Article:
Analysis of social policy

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Social policy refers to the frameworks put in place in order to guide the wellbeing of the overall society. These frameworks usually involve the interaction of many other fields which are nevertheless, all directed at serving the public. The education policy has been among such policies which focus on providing reputable education services. The practice of education policy incorporates a vast number of stakeholders and together with the services provided, it makes for a very complex arrangement. This paper seeks to provide an analysis of social policy with particular interest in secondary school policy. In a bid to accomplish this, the essay discusses its organization, the government's role and eventually the problems which arise between the government and other involved stakeholders.

Education policy has basically been influenced by the use of education as a means of social control which further increases its complexity. The ideologies of democracy and liberation are what have cemented the belief in education. Initially, most governments have been the sole policy makers and this often caused major conflicts as there are governments who aim at using education policies for furthering their individual agendas. In this sense, these policies impose themselves in people's lives with the intention of inflicting harm. It is such predicaments which fostered the reorganization of secondary school policy. Back in the 19th century, the system of secondary education involved the revival of public schools and grammar schools which with the inculcation of high fees aimed at attracting the gentry's class as opposed to the poor who needed education for prosperity (Alcock et al, 2008: 118).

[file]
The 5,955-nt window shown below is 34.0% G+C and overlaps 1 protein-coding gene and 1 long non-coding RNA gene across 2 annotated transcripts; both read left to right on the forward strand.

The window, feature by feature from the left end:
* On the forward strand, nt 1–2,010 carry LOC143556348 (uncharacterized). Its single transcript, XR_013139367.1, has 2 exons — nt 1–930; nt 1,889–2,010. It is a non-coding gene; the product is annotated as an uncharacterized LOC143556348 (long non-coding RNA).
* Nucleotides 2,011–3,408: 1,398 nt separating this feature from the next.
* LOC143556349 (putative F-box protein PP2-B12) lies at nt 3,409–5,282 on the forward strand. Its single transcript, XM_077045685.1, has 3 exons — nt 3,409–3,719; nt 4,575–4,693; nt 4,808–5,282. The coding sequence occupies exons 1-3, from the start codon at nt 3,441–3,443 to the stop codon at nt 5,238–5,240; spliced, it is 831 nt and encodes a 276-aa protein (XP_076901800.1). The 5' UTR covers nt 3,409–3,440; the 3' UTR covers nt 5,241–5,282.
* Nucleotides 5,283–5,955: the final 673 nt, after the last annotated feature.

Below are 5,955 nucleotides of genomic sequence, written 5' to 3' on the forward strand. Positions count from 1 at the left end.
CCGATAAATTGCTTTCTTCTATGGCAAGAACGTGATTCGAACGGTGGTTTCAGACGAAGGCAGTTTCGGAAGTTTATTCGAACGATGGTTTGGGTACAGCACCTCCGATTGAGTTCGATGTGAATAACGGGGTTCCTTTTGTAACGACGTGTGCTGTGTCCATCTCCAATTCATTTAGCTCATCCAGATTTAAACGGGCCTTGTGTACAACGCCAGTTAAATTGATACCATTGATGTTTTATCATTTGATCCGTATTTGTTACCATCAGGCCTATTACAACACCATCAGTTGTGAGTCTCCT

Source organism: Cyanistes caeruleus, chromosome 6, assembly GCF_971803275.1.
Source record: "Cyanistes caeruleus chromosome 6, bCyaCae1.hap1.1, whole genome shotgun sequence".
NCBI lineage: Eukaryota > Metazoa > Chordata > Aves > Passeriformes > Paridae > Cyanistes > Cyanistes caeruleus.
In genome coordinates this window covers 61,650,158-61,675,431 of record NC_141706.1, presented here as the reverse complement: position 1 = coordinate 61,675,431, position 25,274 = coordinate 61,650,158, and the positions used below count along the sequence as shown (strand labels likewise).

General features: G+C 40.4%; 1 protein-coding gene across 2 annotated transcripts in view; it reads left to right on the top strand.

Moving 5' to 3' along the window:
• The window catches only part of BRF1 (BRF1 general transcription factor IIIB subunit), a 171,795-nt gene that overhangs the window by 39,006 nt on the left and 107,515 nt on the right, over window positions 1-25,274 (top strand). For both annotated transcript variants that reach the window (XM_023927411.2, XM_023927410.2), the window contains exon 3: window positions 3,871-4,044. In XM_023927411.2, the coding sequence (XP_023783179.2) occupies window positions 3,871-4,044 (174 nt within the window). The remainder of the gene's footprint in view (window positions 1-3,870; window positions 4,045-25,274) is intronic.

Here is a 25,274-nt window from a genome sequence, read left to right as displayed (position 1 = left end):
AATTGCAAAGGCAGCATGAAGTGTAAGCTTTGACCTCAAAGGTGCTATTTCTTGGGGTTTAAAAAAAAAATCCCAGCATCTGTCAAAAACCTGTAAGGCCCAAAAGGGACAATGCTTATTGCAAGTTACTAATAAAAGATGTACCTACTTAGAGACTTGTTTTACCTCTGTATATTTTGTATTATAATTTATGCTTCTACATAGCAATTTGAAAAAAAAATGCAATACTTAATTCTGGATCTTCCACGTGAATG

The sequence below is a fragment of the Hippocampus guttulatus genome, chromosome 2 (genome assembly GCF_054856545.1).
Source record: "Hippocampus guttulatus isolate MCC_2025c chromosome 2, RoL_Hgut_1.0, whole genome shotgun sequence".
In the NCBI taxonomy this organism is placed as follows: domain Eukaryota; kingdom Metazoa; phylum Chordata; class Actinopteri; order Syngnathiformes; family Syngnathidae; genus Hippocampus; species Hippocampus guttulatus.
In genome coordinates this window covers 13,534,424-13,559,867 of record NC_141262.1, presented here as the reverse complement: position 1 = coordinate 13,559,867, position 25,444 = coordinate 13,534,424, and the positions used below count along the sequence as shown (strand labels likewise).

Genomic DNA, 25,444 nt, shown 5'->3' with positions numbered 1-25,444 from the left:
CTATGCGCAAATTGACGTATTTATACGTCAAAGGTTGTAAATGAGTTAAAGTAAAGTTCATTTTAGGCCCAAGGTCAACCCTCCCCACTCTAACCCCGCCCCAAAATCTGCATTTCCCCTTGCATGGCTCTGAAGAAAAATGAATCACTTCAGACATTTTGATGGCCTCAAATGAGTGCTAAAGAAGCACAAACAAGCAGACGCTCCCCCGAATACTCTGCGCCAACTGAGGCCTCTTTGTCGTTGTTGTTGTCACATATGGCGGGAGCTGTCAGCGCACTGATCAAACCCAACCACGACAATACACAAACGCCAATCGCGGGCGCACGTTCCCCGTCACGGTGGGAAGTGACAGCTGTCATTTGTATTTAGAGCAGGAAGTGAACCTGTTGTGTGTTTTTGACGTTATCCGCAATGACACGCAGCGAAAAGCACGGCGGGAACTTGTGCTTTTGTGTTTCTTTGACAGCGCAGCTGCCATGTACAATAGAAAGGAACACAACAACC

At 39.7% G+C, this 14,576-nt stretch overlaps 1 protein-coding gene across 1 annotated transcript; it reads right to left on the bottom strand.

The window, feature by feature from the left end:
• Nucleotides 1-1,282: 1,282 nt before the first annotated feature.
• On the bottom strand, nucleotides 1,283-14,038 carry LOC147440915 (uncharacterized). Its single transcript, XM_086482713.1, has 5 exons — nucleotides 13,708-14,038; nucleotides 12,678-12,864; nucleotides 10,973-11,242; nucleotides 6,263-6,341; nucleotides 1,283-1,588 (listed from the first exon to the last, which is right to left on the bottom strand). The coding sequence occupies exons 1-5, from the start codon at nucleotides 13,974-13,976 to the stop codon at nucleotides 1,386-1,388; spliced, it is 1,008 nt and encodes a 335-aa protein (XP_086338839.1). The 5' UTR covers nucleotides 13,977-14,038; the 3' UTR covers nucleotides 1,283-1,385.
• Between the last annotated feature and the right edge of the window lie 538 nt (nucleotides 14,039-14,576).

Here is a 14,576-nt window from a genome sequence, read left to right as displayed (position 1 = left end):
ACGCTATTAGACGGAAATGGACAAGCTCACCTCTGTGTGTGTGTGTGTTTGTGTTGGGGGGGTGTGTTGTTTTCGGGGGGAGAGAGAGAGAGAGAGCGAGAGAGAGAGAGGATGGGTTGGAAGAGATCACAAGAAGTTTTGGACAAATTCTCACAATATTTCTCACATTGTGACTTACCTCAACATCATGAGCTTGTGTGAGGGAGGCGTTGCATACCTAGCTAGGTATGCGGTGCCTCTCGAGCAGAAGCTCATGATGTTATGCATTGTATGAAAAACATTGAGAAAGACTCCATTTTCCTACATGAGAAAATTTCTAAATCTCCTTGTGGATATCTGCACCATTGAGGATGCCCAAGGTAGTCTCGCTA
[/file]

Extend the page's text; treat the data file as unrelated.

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At the helm of social policy is the government which intricately shapes it. In addition, the success of the education policy is dependent on other civil servants who are directly engaged in its implementation. Other factors which influence social politics range from economic to political implications. A fundamental aspect of the secondary school policy is the interventionist control of the government. The 1988 reforms of the education policy have continued to shape secondary school education. Secondary schools are organized in such a way that they are funded by the government but on the other hand they are not in control of the school's operations. The internal market strategy initially introduced by Mrs. Thatcher continues in the secondary school policy although there have been some changes. The running of secondary schools is removed from the local education authorities and left to school management and government bodies (Blakemore & Griggs, 2006: 140). There has been the introduction of different kinds of secondary schools. State schools are expected to manage their individual budgets and plan for any educational developments.